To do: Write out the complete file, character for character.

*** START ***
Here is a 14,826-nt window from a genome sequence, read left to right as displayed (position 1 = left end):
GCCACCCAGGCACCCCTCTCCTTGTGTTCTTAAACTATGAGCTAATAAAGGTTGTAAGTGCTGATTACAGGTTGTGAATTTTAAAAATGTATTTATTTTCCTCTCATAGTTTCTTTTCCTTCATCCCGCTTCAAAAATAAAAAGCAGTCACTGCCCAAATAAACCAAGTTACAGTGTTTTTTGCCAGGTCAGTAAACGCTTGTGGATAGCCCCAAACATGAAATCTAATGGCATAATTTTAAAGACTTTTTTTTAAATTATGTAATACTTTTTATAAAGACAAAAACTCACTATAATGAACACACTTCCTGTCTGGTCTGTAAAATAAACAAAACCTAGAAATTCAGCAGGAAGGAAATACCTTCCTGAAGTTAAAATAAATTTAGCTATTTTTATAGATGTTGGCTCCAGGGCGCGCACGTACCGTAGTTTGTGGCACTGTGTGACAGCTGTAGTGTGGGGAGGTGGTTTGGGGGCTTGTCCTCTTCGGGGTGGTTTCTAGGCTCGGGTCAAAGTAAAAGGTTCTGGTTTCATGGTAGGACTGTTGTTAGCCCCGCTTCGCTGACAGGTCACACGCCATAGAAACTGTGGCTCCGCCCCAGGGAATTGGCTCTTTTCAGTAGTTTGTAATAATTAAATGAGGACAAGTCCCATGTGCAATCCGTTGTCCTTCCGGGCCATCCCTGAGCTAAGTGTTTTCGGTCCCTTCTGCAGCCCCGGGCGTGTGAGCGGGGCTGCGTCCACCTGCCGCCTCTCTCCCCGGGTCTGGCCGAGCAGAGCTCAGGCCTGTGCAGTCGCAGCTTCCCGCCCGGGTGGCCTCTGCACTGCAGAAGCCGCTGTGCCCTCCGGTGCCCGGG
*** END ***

Here is a 14,826-nt window from a genome sequence, read left to right as displayed (position 1 = left end):
GCCACCCAGGCACCCCTCTCCTTGTGTTCTTAAACTATGAGCTAATAAAGGTTGTAAGTGCTGATTACAGGTTGTGAATTTTAAAAATGTATTTATTTTCCTCTCATAGTTTCTTTTCCTTCATCCCGCTTCAAAAATAAAAAGCAGTCACTGCCCAAATAAACCAAGTTACAGTGTTTTTTGCCAGGTCAGTAAACGCTTGTGGATAGCCCCAAACATGAAATCTAATGGCATAATTTTAAAGACTTTTTTTTAAATTATGTAATACTTTTTATAAAGACAAAAACTCACTATAATGAACACACTTCCTGTCTGGTCTGTAAAATAAACAAAACCTAGAAATTCAGCAGGAAGGAAATACCTTCCTGAAGTTAAAATAAATTTAGCTATTTTTATAGATGTTGGCTCCAGGGCGCGCACGTACCGTAGTTTGTGGCACTGTGTGACAGCTGTAGTGTGGGGAGGTGGTTTGGGGGCTTGTCCTCTTCGGGGTGGTTTCTAGGCTCGGGTCAAAGTAAAAGGTTCTGGTTTCATGGTAGGACTGTTGTTAGCCCCGCTTCGCTGACAGGTCACACGCCATAGAAACTGTGGCTCCGCCCCAGGGAATTGGCTCTTTTCAGTAGTTTGTAATAATTAAATGAGGACAAGTCCCATGTGCAATCCGTTGTCCTTCCGGGCCATCCCTGAGCTAAGTGTTTTCGGTCCCTTCTGCAGCCCCGGGCGTGTGAGCGGGGCTGCGTCCACCTGCCGCCTCTCTCCCCGGGTCTGGCCGAGCAGAGCTCAGGCCTGTGCAGTCGCAGCTTCCCGCCCGGGTGGCCTCTGCACTGCAGAAGCCGCTGTGCCCTCCGGTGCCCGGG